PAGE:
In June 1954, Commander George Hoover of the Office of Naval Research arranged a meeting in Washington which included some of the leading minds in space science and technology. These included Fred Durant, president of the International Astronautical Federation; Professor S. Fred Singer of the University of Maryland; and Smithsonian astronomer Dr. Fred L. Whipple, in addition to von Braun. Out of that meeting came an Army-Navy-civilian proposal called Project Orbiter. Orbiter was never launched, but it became the blueprint for the Army program which eventually launched the first American satellite, Explorer 1.

“Everybody talks about satellites, then nobody does anything. So maybe we should put to use the hardware we already have.” - George Hoover at the famous meeting of 25 June 1954

The U.S. Department of Defense in 1955 selected Project Vanguard, under the auspices of the Naval Research Laboratory, to attempt to orbit a scientific satellite during the 1957-58 IGY. The U.S. National Committee (USNC) created a Technical Panel on Rocketry, which appointed a subcommittee to study “a long-playing rocket.” As Dr. William H. Pickering, director of the Jet Propulsion Laboratory put it, “...this is about the time the long-playing records came out, 33 rpm. We had the long-playing rocket which would go up and round and round and round.”

Directing the Army Ballistic Missile Agency, whose proposal for a satellite lost out to the Project Vanguard, was Major General John B. Medaris. He was a hard-charging, no-nonsense solider who, perhaps surprisingly, bonded very well with the outgoing Wernher von Braun and his German colleagues. After Vanguard was selected as the official program, he continued to pester his superiors about the need for an Army program as a backup. As he later observed, “In various languages, our fingers were slapped, and we were told to mind our own business.”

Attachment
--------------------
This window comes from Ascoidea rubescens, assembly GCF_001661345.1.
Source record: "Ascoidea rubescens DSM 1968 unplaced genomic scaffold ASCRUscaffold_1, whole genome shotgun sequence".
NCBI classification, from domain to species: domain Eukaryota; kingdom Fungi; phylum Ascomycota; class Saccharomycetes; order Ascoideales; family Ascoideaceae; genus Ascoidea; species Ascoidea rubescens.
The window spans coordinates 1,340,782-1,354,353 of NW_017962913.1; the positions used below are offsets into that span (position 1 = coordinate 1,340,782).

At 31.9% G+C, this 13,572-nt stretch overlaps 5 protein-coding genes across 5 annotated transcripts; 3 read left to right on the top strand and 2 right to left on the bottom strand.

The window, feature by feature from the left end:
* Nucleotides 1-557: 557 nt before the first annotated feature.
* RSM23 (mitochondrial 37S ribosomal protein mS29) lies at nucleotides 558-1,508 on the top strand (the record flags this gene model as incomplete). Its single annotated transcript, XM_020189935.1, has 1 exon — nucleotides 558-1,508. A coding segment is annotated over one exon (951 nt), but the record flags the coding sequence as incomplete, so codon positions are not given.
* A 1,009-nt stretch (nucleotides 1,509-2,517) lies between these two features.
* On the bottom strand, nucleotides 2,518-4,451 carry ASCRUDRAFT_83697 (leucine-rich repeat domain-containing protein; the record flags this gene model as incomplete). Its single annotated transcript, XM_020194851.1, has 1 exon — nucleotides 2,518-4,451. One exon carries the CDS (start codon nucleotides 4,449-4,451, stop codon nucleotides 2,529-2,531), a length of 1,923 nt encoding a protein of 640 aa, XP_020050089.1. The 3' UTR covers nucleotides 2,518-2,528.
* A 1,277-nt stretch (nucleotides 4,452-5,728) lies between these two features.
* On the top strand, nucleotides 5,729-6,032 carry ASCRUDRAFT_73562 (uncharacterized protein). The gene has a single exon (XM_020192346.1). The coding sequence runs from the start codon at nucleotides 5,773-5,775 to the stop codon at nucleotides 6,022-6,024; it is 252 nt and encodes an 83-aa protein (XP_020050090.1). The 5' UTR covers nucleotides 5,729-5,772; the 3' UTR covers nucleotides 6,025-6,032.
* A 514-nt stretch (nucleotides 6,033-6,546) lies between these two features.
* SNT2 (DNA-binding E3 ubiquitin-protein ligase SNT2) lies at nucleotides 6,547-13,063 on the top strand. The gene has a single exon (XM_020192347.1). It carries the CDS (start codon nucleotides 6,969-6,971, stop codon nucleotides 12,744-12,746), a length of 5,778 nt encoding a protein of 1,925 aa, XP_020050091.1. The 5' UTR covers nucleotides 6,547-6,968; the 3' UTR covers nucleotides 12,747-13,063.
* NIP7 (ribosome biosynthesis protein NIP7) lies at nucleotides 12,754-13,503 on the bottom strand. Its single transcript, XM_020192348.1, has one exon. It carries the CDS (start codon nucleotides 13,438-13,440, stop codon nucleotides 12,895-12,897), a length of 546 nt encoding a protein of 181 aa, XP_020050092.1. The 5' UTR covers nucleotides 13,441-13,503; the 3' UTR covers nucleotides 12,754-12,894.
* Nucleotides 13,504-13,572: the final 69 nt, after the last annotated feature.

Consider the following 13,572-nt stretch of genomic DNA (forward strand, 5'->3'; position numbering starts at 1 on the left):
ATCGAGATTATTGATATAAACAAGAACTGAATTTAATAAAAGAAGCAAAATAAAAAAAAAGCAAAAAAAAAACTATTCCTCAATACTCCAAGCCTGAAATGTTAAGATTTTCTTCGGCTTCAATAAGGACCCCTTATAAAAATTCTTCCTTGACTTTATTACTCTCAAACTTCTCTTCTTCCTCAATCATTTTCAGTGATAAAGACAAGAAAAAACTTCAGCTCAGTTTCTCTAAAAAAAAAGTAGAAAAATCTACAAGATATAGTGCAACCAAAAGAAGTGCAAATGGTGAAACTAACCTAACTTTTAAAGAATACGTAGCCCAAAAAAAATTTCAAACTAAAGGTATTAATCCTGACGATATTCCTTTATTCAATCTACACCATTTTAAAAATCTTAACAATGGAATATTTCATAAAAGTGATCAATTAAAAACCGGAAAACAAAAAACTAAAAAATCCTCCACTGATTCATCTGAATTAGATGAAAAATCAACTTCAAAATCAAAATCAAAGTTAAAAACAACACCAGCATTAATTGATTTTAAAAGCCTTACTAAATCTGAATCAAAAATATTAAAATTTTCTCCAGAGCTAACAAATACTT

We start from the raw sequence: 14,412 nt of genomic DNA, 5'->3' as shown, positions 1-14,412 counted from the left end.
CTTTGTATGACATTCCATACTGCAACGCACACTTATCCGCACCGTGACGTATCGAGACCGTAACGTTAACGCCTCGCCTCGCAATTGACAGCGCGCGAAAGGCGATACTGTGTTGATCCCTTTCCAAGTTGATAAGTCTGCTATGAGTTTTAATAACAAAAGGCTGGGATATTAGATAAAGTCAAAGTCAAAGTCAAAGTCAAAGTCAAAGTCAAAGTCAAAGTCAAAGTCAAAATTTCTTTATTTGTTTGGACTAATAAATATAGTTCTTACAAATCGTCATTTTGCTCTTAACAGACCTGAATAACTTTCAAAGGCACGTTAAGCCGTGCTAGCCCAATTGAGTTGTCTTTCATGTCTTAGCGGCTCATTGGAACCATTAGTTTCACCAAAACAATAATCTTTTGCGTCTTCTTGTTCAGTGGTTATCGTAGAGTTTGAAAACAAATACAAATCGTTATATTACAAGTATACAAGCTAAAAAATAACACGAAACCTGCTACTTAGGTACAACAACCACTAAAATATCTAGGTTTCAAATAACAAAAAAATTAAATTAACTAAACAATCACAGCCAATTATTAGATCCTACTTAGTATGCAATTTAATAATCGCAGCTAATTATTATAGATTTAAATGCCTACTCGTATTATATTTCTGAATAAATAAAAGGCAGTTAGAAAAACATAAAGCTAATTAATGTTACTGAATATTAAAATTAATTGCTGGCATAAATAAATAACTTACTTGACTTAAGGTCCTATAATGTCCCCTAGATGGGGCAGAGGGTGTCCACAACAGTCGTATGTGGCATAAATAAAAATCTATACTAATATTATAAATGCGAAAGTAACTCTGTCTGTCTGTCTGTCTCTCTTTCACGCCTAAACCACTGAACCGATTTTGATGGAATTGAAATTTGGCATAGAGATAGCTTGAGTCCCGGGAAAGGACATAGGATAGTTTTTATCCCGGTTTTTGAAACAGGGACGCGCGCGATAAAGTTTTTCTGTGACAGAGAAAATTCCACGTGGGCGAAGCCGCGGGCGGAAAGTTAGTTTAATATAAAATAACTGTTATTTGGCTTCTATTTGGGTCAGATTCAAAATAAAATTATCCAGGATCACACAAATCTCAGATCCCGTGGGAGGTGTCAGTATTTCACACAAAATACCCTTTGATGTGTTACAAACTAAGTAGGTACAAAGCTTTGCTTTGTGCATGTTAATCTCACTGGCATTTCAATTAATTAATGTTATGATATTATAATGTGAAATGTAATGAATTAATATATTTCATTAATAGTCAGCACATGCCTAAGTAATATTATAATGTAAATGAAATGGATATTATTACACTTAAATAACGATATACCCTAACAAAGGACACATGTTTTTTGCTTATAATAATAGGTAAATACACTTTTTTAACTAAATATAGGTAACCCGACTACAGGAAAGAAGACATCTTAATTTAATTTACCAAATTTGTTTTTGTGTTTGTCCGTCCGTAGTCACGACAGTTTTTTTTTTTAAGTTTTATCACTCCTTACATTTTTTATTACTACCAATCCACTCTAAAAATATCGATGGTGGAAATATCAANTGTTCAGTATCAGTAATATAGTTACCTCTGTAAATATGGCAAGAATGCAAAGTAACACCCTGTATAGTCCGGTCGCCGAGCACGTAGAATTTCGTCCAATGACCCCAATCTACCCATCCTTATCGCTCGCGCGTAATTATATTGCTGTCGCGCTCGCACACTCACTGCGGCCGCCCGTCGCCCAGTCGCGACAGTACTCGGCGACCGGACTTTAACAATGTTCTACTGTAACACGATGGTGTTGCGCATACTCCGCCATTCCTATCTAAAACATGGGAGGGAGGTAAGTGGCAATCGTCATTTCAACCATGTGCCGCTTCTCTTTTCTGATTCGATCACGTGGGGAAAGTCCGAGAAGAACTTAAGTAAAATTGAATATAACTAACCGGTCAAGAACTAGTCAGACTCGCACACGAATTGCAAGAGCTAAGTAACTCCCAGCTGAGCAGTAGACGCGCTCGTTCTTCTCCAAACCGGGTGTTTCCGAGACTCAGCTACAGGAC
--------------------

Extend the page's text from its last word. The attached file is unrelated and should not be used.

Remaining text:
“You know how complicated it is to launch a satellite. Those people (the Soviets) will never do it.” - General John Medaris (before Sputnik 1)

And so the stage was set, and the two competitors, the United States Navy and the Soviet Union, pressed towards the goal, with the Army still waiting on the bench. With the world as audience, both sides reached higher and higher towards space, sometimes coming close, sometimes engulfing the launch pad in a fiery spectacle. Then, on 4 October 1957, Sergey Korolev successfully placed a satellite in Earth orbit. The spacecraft itself was an unimpressive-looking sphere, not much bigger than a basketball. What it signified, though, was enormous. The first space race was over.


Denever said...

Footnote to your description of Medaris: after he retired from the Army, he became an Episcopal priest. I've always found that a charming postscript to his career as a soldier. It may also have something to do with why he and von Braun got on so well.

Matt Bille said...

It was an interesting shift in carers, wasn't it? Hermann Oberth also turned to other matters, writing a book on democracy and choosing for his tombstone the Biblical quotation, "Blessed are they who hunger and thirst for justice."